On December 19, the Colorado Supreme Court declared that they will be removing former President Donald Trump from the Republican primary ballot. As Trump has been under scrutiny for inciting the insurrection of the United States Capitol on January 6th, 2021, the Colorado Supreme Court argues that they are allowed to remove Trump from the ballot due to a clause in the 14th amendment of the United States Constitution. Section 3 of the 14th amendment states that no person can, “…hold any office, civil or military, under the United States, or under any State, who, having previously taken an oath, as a member of Congress, or as an officer of the United States, or as a member of any State legislature, or as an executive or judicial officer of any State, to support the Constitution of the United States, shall have engaged in insurrection or rebellion against the same….” Since the Colorado Supreme Court ruled that Donald Trump engaged in an insurrection, he can be barred from the presidency as outlined by this clause.
“We are mindful of the magnitude and weight of the questions now before us. We are likewise mindful of our solemn duty to apply the law, without fear or favor, and without being swayed by public reaction to the decisions that the law mandates we reach.” the majority party of the Colorado Supreme Court stated. The court agreed that the removal of the former president from the ballot will not be final until January 4, 2024. There are many concerns about the legitimacy of this decision, including whether the outdated nature of the amendment included the office of President.
This controversial decision is expected to go to the Supreme Court very soon, and will need to be ruled on quickly, as the deadline for ballot certification in Colorado is January 5th. The Republican Party of Colorado appealed the case, arguing that removing the former President from the primary ballot is an infringement on American democracy and gives Trump an unfair disadvantage. Trump’s attorneys argued that the decision sets a dangerous precedent going forward, and is harmful to the democratic election process.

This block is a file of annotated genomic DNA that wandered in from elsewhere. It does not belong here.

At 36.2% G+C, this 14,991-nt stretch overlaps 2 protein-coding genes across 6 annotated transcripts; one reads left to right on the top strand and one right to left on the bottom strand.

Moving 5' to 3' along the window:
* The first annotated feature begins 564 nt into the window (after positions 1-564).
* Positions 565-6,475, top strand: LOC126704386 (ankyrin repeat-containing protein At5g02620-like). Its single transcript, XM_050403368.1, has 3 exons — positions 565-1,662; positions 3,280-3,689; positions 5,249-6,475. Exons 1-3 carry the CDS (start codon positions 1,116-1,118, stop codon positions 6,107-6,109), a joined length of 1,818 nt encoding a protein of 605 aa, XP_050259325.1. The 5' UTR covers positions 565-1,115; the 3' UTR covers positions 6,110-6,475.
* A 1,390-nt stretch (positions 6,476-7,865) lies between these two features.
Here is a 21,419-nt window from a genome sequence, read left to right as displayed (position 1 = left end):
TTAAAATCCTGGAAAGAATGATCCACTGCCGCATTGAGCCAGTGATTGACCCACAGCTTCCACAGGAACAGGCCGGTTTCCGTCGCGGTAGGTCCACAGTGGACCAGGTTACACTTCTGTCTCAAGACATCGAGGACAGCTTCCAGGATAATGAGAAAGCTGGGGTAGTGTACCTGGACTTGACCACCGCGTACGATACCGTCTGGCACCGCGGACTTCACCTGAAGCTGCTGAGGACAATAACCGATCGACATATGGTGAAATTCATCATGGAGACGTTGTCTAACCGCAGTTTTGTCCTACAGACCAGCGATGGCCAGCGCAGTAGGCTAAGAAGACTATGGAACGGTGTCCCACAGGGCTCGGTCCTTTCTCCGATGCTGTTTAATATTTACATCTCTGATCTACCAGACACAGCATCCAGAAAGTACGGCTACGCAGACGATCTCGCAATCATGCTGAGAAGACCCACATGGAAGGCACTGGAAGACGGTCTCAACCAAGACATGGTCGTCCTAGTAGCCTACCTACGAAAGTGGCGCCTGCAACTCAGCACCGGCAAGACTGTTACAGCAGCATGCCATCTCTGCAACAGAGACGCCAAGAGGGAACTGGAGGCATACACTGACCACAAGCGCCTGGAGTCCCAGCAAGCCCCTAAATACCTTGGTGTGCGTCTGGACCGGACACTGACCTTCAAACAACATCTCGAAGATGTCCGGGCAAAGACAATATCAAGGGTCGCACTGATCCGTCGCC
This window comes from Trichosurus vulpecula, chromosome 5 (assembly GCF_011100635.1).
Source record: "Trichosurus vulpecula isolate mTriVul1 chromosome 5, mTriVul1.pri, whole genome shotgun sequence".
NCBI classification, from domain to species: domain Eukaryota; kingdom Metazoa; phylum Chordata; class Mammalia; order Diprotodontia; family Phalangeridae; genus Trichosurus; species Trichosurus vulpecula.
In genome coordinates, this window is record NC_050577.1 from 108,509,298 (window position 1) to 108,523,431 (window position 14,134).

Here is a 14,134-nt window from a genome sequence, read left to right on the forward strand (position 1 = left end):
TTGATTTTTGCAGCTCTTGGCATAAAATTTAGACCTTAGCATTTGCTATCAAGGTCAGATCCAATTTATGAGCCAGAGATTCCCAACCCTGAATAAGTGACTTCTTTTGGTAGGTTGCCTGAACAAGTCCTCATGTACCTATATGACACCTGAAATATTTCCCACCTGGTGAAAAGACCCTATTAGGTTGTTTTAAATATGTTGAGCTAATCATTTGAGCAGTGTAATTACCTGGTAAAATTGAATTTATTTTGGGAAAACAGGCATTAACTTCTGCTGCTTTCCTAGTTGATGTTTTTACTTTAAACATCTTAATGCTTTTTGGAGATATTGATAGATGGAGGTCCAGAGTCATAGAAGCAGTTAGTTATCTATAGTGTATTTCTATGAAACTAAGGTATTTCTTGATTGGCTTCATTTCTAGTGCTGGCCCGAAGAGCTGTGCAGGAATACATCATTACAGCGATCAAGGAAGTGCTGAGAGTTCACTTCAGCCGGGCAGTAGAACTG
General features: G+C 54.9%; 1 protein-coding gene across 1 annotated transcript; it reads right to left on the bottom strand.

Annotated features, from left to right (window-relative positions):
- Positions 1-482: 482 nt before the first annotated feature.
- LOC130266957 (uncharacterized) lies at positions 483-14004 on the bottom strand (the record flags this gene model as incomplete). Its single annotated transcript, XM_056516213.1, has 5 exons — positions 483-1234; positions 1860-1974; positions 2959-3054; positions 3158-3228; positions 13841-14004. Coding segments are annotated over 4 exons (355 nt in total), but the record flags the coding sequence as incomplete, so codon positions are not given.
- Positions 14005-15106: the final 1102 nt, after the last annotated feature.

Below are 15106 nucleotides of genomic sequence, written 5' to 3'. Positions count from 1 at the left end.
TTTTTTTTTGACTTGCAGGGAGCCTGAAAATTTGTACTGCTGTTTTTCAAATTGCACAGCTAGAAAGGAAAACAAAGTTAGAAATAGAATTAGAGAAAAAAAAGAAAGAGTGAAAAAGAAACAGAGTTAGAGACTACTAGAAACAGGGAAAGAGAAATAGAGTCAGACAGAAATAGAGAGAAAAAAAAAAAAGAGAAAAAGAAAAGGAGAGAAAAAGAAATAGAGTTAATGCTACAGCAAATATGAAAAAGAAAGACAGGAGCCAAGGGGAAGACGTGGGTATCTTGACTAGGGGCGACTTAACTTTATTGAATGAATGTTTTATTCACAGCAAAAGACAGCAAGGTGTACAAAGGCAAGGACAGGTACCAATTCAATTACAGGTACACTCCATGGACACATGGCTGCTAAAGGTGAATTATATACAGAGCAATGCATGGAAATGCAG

“Unless the Colorado Supreme Court’s decision is overturned, any voter will have the power to sue to disqualify any political candidate, in Colorado or in any other jurisdiction that follows its lead. This will not only distort the 2024 presidential election but will also mire courts henceforth in political controversies over nebulous accusations of insurrection,” said Trump’s attorneys.
The Republican Party of Colorado has appealed the case to the United States Supreme Court, and Trump is expected to do the same soon. The Colorado Secretary of State, Jena Griswold, announced that she will follow the decision of the Supreme Court and will be including Trump on the primary ballot unless the Supreme Court rules in favor of removal. If the Supreme Court decides to not take the case, however, Trump will be removed from the ballot. This will be the first time that the United States Supreme Court will be hearing a case related to Section 3 of the 14th amendment.
One other state has followed in the footsteps of Colorado so far, and more may follow. On December 28, 2023, Maine’s Secretary of State Shenna Bellows announced that she would be removing Trump from the primary ballots in Maine, a decision that Trump’s campaign has appealed to the Maine Supreme Court. If the Supreme Court of the United States rules in favor of the Colorado Supreme Court, many other states will likely be inspired to consider removing Trump from their ballots. This is likely going to spark a lot of debate over the validity of the 14th amendment as well as how much power states are able to have over national elections.
Sophomore Nicholas Carpenter is the News Editor. His email is email@example.com.